Hickory is available in several grades. Lower grades are the least expensive but may contain more knots, burls and defects than the higher grade alternatives. These "faults" give the lower grade hickory a rustic look that may be the ideal choice for some settings but inappropriate in others. Higher grades will have a smoother finish. Factor in the grade and appearance of the wood to create the desired look of the room.
With a tendency to move, swell and contract, hickory is less stable than other hardwoods, such as red oak. To combat this issue, the flooring should be allowed to acclimate itself to the climate conditions of the room for a minimum of four to five days prior to installation. Once installed, clean up any liquid spills as soon as possible.
Ironically, the same qualities that make hickory a good choice for flooring create some workability issues. The extreme hardness and density of hickory make sawing it with normal saw blades and hand tools difficult. Carbide-tipped saw blades are recommended for cutting hickory. Using the appropriate angle when nailing hickory is important as the wood is easily split.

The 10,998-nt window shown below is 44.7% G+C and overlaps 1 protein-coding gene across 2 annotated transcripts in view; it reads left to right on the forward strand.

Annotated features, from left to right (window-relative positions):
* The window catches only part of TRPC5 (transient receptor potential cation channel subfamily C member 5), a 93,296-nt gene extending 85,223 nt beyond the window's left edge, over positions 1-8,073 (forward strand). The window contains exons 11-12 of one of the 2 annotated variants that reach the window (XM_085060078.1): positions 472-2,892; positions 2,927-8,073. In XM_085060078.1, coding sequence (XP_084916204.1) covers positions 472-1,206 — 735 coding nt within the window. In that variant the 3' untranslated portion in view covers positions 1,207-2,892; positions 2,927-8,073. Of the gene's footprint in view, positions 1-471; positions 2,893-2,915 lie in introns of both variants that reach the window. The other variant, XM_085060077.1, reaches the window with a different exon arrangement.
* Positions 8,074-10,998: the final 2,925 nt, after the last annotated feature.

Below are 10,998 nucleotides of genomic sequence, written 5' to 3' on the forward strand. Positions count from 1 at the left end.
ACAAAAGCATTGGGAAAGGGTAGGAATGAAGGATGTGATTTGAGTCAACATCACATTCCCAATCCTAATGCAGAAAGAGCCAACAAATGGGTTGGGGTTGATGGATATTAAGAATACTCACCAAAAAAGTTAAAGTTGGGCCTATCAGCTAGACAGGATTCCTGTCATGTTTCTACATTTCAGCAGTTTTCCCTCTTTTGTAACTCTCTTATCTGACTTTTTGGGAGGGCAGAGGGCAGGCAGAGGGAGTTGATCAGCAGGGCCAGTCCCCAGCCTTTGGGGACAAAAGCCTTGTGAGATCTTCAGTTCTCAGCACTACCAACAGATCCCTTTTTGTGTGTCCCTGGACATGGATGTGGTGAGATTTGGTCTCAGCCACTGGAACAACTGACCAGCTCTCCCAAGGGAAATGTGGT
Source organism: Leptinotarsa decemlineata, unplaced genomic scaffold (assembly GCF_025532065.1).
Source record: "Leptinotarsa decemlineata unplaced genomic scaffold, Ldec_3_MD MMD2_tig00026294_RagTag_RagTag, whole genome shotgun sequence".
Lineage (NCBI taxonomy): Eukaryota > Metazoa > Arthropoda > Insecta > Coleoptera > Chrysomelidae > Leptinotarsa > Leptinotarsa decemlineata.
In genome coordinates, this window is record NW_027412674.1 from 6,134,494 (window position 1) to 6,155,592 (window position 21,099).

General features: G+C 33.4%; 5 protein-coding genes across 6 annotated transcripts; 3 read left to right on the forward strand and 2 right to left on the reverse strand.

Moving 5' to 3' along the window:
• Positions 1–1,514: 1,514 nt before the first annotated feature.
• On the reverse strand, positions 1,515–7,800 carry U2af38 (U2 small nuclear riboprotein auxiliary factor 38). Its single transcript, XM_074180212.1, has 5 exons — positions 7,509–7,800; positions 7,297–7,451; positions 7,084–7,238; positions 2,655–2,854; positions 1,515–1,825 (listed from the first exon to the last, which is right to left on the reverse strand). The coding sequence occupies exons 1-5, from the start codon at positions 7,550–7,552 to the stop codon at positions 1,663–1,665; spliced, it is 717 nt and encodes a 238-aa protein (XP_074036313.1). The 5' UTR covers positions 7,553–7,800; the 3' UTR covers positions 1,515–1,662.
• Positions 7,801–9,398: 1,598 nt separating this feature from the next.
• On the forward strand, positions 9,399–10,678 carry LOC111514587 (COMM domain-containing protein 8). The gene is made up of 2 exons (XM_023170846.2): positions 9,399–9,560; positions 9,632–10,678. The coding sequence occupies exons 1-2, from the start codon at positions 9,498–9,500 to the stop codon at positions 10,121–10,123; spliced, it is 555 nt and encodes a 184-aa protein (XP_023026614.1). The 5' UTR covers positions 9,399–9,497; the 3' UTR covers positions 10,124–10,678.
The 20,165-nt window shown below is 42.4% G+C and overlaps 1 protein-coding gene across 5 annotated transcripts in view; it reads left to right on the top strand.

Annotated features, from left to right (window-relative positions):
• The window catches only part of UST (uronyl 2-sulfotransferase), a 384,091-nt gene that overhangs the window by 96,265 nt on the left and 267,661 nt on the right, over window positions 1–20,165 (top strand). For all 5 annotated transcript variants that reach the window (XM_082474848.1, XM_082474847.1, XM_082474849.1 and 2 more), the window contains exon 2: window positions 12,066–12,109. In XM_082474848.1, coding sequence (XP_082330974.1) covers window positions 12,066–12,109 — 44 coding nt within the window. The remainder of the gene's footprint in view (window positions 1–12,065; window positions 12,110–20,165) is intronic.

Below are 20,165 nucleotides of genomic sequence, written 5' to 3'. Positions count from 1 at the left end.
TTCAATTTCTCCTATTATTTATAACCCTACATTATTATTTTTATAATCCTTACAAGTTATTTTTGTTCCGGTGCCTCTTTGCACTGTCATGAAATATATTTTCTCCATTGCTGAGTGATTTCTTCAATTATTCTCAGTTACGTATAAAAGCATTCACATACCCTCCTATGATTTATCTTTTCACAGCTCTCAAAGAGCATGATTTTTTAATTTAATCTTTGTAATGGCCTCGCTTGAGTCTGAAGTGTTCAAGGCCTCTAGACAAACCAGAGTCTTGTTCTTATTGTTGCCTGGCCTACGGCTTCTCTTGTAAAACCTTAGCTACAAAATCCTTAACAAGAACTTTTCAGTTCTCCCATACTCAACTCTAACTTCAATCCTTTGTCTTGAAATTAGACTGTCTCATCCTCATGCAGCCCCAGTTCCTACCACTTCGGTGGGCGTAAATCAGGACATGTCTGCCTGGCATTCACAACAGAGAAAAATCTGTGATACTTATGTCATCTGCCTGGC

The density and light color of the wood make sanding hickory a challenge. Sanding marks are more easily seen than on darker colored woods. Hickory has a sealed grain that does not hold stain. Once the wood is sanded and installed, the surface should be wiped with a damp cloth. This procedure is called "water popping" and opens the grain of the wood, allowing it to accept stain. A wood conditioner is commonly used to reduce blotches in the stained finish.